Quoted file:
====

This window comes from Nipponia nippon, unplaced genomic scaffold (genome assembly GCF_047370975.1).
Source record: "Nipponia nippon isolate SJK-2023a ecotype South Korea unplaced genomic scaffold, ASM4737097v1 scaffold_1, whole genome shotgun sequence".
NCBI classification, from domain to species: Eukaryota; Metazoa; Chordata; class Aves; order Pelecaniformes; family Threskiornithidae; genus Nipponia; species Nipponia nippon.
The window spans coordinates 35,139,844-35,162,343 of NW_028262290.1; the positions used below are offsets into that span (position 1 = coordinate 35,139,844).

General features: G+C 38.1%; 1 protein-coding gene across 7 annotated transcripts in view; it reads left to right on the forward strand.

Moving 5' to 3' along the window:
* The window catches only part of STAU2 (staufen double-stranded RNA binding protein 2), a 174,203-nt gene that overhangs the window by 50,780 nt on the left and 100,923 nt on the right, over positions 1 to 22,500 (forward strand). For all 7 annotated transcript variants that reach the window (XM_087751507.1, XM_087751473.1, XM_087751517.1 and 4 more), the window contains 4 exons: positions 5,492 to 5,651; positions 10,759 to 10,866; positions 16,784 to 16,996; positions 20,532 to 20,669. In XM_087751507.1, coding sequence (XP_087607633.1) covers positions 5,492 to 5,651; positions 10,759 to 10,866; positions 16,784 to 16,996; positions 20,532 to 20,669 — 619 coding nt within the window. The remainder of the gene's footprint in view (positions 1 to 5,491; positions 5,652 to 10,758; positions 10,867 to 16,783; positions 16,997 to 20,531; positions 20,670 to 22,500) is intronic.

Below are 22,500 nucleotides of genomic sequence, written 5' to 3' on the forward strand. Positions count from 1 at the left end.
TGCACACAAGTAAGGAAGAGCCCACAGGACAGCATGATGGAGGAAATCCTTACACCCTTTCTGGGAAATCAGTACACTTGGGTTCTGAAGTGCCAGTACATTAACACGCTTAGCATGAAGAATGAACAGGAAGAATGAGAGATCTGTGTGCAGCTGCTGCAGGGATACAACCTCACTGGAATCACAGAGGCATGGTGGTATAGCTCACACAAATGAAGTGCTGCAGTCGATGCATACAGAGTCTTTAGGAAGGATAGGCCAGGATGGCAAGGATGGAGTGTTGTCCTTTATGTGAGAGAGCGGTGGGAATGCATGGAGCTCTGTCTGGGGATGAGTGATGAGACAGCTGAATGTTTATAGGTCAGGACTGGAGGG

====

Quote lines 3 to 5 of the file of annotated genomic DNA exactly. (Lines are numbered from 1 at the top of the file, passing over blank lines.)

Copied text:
NCBI classification, from domain to species: Eukaryota; Metazoa; Chordata; class Aves; order Pelecaniformes; family Threskiornithidae; genus Nipponia; species Nipponia nippon.
The window spans coordinates 35,139,844-35,162,343 of NW_028262290.1; the positions used below are offsets into that span (position 1 = coordinate 35,139,844).

General features: G+C 38.1%; 1 protein-coding gene across 7 annotated transcripts in view; it reads left to right on the forward strand.